Shopping thrift stores, flea markets and estate sales can be overwhelming. With the sheer volume of stuff, how do you know where to start? How do you spot gems amid all the junk?
As a professional reseller who has been combing through thrift stores for the better part of 30 years, I can help. If you’re ready to cut your shopping time in half, score bigger bargains or walk away with brag-worthy finds you can flip for cash, read on.
From hard-to-find household items to resale money-makers, everything featured in this series qualifies as a BOLO (“be on the lookout” for) item. When you find it, buy it!
Featured find: Levi’s ‘Big E’ denim
Sometimes the smallest detail can make an everyday item worth hundreds — even thousands — of dollars. In the case of vintage Levi’s jeans and denim jackets, that detail can be found on a tiny ribbon of cloth.
The iconic little red tab on the pockets of Levi’s jeans and jackets was the brainchild of the company’s national sales manager at the time, Chris Lucier. First used in 1936, the tab serves a single purpose: to distinguish Levi’s from all other denim quickly. In a dimly lit movie theater or wild rodeo, that flash of red tells every observer, “I’m wearing the original.”
But some red tabs are special. On garments made from 1936 to 1970, the tab features the word “LEVI’S” in all capital letters aka, “Big E” Levi’s. An update in 1971 made the “E” lowercase.
Today, vintage Levi’s with the Big E tab are highly prized by resellers and collectors. And the best part? For patient thrift shoppers, Big E Levi’s can still be found in secondhand stores, flea markets and yard sales across the country.
Why buy it?
Levi’s are well-made, and vintage pairs have a cool factor that’s tough to beat. But Big E Levi’s are in a category all their own — “the most coveted jeans on the planet,” according to Robb Report, a publication covering the luxury goods market. And that level of sartorial celebrity makes Big E Levi’s a dream find for resellers.
My last find was two years ago. At a local Goodwill, I spotted a denim jacket that had that unmistakable fade from years of use. Once I saw the capital “E,” I couldn’t buy it fast enough. That $10 jacket quickly resold for $380 on eBay.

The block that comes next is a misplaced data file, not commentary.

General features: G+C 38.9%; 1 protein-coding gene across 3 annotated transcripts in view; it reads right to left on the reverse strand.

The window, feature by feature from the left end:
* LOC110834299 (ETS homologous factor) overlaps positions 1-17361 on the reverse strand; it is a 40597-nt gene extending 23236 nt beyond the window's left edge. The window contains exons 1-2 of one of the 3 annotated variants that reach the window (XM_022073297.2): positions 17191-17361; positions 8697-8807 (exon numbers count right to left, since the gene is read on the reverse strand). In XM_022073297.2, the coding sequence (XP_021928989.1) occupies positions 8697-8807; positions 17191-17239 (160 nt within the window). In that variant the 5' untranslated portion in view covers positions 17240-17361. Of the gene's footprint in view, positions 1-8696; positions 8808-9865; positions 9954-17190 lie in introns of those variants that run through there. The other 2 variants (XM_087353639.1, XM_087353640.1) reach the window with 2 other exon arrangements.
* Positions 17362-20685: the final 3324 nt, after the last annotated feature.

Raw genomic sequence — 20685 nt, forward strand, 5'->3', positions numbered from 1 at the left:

But other resellers make that profit margin seem modest. On eBay, this pair of Levi’s 501 jeans with a Big E sold for $2,002. And on Etsy, a seller is asking more than $600 for this heavily worn Big E denim jacket. With prices like that, it may be time to hit the racks again.
What to look for
Though valuable in its own right, that Big E tab is often an indicator of other quality elements. Keep an eye out for Levi’s with these additional features collectors love:
- Redline selvedge: Selvedge refers to the finished edge of fabric, a feature that prevents unraveling. Levi’s products with redline selvedge have a tiny strip of red yarn woven into the white selvedge. Determine the presence of redline selvedge by turning the garment inside out and examining fabric edges near the seams.
- Blanket lining: Some vintage Levi’s jackets are insulated with a striped wool fabric. Because it resembles a repurposed blanket, the lining is often referred to as “blanket lining.”
- Hidden rivets: Originally, the back pockets of Levi’s jeans were secured with exposed copper rivets. But by 1937, mounting complaints about rivets damaging saddles and scratching furniture prompted the company to cover the rivets with a layer of denim. In 1966, Levi’s eliminated the rivets altogether and began reinforcing pockets with heavy stitching known as bar tack stitching.
- Single-stitch inseam: In the collecting world, older is usually better. Most Levi’s made before the mid-1980s feature a single felled inseam, meaning a single stitch running down the inner thigh.
Though red tabs are classic and seem to sell best, don’t pass up Big E Levi’s with these other tab colors:
- Orange tabs were reserved for Levi’s fashion jeans.
- White tabs were used on corduroy and on a product line called Levi’s for Gals.
- Black tabs indicate the pants are Sta-Prest, a wrinkle-resistant feature.
For more tips like these, check out my article “11 Secrets to Finding Quality Clothing at Thrift Shops.”
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